Last Friday, Thomas and I received an email from Kyra’s school announcing a Brown Bag Concert series every day the following week. I noticed that four of her classmates were performing. As we brushed our teeth that night, I remember telling Thomas that I felt terrible. First, I was clueless about whether there was a sign-up sheet or how students were selected. Second, I had started to teach Kyra piano for about a month fairly informally on the weekends. And most of that time, we would get into fights because she insisted on figuring out the notes on her own. Third, having hated performing as a child, I couldn’t believe that I felt Kyra was missing out on something.
Thomas said, “Well, I didn’t know about the concert series either. Besides, I would never perform if I didn’t have to.”
“Me too! So why am I even upset that Kyra isn’t performing?”
He laughed. “Is she even ready?”
“No,” I said. “We’ve been kinda goofing off with the whole piano thing. I wanted to make it a fun thing. So we haven’t really had consistent lessons.”
“Well, there you go. Why make things stressful?”
“Yeah, you’re right,” I said, twisting floss tighter around my finger. “But, I can’t help feeling like I should’ve done more. You know with her piano lessons or preparing for the concert. I’m worried that she’ll miss out on an experience.”
Unwinding the floss, I continued, “But then, I always hated my mother for making me perform. All the stomach aches, stage fright, obsessing about the mistakes I made in front of the whole world! No, it’s better this way. I’m happy that she doesn’t have to suffer through all that and I’m relieved that I don’t have to stress about her performing.”
Thomas just shook his head, “You are so confusing!”
When I picked Kyra up from school on Thursday, she grabbed my hand and asked, “Mommee, how come my friends got to play the piano and I don’t?”
“Do you want to ask your teacher?”
“Okay!” She pranced off to her teacher’s side. I helped her get the words out and nearly shriveled when I heard the teacher say, “There was this big sign-up sheet in the front of the school.”
Before I could apologize, the teacher said, “You know what? Robert decided not to do perform tomorrow, so if you want, you can have his slot. Or even better, you can always play the piano during show and tell.”
Kyra drifted off while the teacher and I explored various options. So when I put Kyra’s jacket on and asked her what she wanted to do, I was surprised to hear her say, “Play tomorrow.”
“You don’t have to if you don’t want to.”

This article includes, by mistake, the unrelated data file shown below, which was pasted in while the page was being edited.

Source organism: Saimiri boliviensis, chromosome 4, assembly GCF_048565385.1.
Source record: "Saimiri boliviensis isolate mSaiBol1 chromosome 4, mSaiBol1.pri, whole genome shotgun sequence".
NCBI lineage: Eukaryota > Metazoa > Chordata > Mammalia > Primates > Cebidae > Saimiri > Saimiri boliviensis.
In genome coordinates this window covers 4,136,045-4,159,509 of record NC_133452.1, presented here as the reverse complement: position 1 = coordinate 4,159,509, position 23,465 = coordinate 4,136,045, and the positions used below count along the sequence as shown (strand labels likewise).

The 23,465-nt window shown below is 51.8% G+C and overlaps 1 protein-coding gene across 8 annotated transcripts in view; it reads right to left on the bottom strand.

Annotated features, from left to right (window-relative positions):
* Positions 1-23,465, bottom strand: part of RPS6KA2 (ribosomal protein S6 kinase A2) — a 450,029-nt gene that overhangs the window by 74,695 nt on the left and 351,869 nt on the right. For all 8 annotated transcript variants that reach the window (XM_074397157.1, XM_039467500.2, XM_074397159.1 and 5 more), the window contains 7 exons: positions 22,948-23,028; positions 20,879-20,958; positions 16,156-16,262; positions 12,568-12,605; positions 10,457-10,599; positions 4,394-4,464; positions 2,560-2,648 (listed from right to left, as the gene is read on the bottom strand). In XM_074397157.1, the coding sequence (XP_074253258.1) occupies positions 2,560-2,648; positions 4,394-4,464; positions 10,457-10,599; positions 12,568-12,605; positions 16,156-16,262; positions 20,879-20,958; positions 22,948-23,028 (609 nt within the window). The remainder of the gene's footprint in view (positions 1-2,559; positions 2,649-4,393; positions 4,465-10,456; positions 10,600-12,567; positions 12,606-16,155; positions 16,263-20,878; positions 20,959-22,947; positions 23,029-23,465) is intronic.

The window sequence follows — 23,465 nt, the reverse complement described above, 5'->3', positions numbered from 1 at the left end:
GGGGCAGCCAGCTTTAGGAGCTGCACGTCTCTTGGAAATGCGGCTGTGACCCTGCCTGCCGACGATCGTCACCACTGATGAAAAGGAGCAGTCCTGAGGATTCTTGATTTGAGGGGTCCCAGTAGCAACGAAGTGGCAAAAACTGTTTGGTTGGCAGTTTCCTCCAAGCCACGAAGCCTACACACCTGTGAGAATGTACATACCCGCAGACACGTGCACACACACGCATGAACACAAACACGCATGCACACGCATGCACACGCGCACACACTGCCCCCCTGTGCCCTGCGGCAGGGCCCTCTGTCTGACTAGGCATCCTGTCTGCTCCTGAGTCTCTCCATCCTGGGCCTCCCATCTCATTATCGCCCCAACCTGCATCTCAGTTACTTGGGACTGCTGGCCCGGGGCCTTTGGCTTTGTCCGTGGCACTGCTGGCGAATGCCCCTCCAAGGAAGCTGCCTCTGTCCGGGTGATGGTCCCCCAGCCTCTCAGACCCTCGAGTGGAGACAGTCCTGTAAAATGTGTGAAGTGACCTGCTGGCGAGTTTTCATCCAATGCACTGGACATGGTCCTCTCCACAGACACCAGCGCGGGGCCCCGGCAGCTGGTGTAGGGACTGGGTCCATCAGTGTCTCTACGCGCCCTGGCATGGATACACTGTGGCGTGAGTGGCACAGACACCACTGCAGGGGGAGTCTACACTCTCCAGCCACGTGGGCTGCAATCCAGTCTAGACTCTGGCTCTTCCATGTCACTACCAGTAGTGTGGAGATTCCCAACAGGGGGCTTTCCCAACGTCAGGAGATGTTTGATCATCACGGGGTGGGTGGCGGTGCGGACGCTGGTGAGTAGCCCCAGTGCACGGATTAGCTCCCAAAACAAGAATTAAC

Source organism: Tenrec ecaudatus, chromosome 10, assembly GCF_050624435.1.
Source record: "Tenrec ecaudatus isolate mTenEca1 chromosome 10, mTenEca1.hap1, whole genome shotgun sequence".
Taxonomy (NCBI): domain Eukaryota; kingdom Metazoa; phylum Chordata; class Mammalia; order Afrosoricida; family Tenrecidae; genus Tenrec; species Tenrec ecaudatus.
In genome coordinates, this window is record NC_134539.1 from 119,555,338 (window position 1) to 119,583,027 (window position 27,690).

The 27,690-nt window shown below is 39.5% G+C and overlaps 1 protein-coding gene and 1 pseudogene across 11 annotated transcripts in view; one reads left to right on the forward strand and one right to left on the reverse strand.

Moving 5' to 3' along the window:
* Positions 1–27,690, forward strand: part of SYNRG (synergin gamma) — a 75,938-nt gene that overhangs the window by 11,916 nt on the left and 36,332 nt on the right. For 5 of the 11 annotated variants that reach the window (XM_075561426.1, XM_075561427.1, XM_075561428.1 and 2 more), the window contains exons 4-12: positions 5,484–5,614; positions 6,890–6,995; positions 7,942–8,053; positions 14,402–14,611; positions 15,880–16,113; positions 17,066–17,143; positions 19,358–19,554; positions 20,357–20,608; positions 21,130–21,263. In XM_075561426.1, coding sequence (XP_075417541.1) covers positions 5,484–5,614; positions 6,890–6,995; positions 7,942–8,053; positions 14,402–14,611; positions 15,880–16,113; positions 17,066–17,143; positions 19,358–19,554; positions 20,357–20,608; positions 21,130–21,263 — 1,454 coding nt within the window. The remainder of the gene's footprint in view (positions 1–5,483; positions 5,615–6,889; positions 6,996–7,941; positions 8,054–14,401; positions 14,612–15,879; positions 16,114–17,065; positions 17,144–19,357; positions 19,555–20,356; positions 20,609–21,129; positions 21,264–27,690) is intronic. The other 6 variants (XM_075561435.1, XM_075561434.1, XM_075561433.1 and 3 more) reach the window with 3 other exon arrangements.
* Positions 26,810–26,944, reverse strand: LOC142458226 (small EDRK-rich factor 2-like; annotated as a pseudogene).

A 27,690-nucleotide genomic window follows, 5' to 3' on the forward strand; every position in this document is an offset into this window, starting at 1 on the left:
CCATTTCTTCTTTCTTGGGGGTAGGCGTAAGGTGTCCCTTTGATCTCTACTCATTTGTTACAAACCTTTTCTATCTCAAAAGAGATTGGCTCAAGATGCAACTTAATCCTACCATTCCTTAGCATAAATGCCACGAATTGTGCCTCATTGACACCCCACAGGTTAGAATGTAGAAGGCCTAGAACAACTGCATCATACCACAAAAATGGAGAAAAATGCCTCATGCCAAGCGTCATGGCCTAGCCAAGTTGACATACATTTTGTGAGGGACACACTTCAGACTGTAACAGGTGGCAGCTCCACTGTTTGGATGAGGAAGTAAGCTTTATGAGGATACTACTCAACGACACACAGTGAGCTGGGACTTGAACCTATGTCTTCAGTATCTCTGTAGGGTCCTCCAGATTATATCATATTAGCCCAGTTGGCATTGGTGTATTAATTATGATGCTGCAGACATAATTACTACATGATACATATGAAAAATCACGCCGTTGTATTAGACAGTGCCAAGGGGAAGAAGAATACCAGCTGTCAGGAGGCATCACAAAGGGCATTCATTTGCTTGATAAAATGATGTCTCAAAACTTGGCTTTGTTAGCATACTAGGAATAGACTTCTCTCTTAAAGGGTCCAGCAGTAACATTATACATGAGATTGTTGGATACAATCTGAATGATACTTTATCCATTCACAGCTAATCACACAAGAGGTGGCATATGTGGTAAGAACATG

“I want to,” she said without any hesitation and then chased after her brother.
That night, she ordered all of us to sit down and be her audience. On her first run through the song, I heard a few mistakes and tried to play along, but she snapped at me, “No, Mommee. Don’t touch the piano. Now, sing.”
We tried. But after a few attempts, she said, “I play by myself.” And that was that. She ate her strawberries and said she was going to bed, “I’m ready. I’m good.”
Thomas and I looked at each other with apprehension. She had a tendency to start the song, stop, turn to her audience and say, “I made a mistake.”
In the morning, she practiced the song one more time repeating it three times. I told her she only had to play it once, but she insisted, “No, I like three.”
Then, my baby girl was off to school and I didn’t see her until the show. She lounged in her teacher’s lap, cool as a cat. No fear. Not even in need of any Mom or Dad hugs.
When the music teacher announced her surprise performance, she ran up to the piano and climbed onto the bench. Then with legs swinging back and forth, she played it through once and paused to check out her audience. Then repeated the song two more times. The music teacher winked at me because we had talked right before the show and after hearing Kyra’s attitude the night before, she told me I was in trouble. She said she was exactly like Kyra when she was little.
We still can’t believe the chutzpah of this girl. Whatever might be the source of her audacity, we agreed that this moment was one of our proudest parenting miracles. The next morning, for the first time ever, she cleaned up her room without anyone asking! Maybe kids innately know when they have achieved something on their own and it’s a major boost to their confidence?